Sift a pound and a quarter of the finest flour, and three ounces of powdered loaf-sugar into a deep dish. Cut up in it one pound of the best fresh butter, and rub it fine with your hands. Make a hole in the middle, pour in the yolks of two beaten eggs, and mix them with the flour, etc. Then wet the whole to a stiff paste with half a pint of rich milk. Knead it well, and roll it out.

This paste is intended for tarts of the finest sweetmeats If used as shells, they should be baked empty, and filled when cool. If made into covered tarts, they may be iced all over, in the manner of cakes, with beaten white of egg and powdered loaf-sugar. To make puffs of it, roll it out and cut it into round pieces with the edge of a large tumbler, or with a un cutter. Lay the sweetmeat on one half of the paste, fold the other over it in the form of a half-moon, and unite the edges by notching them together. Bake them in a brisk oven, and when cool, send them to table handsomely arranged, several on a dish.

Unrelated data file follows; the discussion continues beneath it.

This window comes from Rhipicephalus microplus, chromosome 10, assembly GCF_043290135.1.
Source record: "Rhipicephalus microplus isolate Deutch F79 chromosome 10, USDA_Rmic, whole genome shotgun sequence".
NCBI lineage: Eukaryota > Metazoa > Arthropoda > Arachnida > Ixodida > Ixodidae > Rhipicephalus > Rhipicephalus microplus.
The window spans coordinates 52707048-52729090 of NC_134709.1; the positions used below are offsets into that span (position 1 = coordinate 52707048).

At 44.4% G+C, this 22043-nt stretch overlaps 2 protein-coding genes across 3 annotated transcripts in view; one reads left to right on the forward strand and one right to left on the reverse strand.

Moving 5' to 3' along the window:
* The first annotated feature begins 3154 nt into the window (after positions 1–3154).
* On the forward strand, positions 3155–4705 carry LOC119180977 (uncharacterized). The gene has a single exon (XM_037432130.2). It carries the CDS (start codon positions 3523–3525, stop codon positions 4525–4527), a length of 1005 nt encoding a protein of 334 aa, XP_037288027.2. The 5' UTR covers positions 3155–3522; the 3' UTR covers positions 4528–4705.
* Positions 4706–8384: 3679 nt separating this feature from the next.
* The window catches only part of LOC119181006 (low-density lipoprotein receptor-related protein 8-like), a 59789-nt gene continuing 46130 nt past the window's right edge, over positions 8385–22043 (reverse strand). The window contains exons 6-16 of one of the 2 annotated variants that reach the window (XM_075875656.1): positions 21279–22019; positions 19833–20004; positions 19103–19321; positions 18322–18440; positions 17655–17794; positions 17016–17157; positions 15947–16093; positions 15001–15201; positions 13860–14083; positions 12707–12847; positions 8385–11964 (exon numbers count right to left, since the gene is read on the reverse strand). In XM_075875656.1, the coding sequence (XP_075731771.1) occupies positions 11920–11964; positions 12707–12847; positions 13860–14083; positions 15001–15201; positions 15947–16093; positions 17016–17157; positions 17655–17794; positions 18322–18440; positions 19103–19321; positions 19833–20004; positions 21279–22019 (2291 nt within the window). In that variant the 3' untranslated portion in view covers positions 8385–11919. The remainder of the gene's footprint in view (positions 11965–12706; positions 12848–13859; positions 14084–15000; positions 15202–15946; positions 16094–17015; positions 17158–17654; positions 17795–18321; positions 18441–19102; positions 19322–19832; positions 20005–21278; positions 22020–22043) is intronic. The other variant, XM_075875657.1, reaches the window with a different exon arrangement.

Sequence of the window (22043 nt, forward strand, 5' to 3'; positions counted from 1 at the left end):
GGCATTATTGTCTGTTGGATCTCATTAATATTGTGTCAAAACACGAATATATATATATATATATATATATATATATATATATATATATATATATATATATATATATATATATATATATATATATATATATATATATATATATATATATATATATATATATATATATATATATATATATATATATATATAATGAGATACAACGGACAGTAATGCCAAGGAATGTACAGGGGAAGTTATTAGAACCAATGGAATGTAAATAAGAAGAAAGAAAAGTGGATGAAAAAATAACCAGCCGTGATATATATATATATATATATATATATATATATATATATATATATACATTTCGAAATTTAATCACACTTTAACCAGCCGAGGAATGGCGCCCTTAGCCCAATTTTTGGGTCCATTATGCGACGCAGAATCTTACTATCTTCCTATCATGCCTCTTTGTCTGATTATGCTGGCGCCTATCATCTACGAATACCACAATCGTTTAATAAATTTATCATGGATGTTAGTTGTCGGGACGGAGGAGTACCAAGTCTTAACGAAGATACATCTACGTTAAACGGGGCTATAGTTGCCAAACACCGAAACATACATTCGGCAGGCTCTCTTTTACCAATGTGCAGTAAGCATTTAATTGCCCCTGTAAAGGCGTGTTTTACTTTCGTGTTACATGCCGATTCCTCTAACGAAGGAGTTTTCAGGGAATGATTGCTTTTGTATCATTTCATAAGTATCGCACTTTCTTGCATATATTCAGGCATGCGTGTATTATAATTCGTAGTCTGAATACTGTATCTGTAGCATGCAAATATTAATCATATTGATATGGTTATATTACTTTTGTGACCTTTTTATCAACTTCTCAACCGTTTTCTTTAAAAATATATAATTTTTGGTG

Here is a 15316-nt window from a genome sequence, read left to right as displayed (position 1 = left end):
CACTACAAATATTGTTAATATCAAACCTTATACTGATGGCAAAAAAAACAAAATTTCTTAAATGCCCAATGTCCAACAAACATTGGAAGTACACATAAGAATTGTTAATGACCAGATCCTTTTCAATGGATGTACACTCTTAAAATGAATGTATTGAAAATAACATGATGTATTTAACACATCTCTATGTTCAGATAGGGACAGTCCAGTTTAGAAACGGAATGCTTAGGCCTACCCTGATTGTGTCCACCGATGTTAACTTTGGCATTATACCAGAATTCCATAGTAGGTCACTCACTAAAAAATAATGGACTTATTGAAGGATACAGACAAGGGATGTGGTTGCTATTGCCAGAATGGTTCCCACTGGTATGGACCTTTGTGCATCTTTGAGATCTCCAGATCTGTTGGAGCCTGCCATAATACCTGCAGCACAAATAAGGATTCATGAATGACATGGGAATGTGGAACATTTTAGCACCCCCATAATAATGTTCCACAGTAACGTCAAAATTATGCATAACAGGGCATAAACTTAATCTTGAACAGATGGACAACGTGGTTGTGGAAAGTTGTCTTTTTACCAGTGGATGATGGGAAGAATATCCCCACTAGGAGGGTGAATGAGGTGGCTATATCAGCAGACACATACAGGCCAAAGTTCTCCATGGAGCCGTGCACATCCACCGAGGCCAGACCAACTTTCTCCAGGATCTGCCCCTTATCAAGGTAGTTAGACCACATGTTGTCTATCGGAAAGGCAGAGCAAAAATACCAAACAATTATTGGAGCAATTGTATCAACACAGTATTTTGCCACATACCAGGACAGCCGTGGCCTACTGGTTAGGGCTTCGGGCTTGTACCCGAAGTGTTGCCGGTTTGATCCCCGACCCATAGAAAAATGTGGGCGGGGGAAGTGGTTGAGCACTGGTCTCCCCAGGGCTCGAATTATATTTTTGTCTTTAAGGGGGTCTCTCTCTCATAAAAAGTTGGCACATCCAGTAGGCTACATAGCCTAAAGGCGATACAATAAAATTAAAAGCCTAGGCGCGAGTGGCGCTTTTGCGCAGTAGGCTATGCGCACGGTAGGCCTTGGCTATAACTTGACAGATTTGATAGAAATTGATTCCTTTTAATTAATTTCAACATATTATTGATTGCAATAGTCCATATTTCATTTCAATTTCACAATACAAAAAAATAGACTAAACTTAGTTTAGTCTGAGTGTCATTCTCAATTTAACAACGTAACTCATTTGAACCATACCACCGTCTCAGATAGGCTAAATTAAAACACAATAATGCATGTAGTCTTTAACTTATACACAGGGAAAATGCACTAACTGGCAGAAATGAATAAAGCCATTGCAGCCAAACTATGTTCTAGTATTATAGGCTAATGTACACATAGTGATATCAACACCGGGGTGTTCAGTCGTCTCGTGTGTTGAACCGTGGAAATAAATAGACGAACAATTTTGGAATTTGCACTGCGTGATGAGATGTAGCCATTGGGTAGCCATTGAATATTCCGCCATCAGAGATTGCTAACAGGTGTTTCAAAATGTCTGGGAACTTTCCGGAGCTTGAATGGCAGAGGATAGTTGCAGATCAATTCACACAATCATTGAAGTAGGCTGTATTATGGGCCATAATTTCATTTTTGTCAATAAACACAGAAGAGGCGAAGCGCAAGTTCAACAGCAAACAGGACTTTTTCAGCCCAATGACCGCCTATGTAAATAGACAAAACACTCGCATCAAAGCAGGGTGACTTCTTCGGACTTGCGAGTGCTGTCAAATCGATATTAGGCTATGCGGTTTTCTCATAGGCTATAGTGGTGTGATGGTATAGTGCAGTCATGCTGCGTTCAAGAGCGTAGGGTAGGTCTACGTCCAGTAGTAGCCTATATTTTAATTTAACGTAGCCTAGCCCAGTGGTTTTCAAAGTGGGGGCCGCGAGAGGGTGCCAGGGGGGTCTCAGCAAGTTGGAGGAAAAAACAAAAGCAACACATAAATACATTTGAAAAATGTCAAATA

Sweet paste is rarely used except for very handsome entertainments. You may add some rose water in mixing it.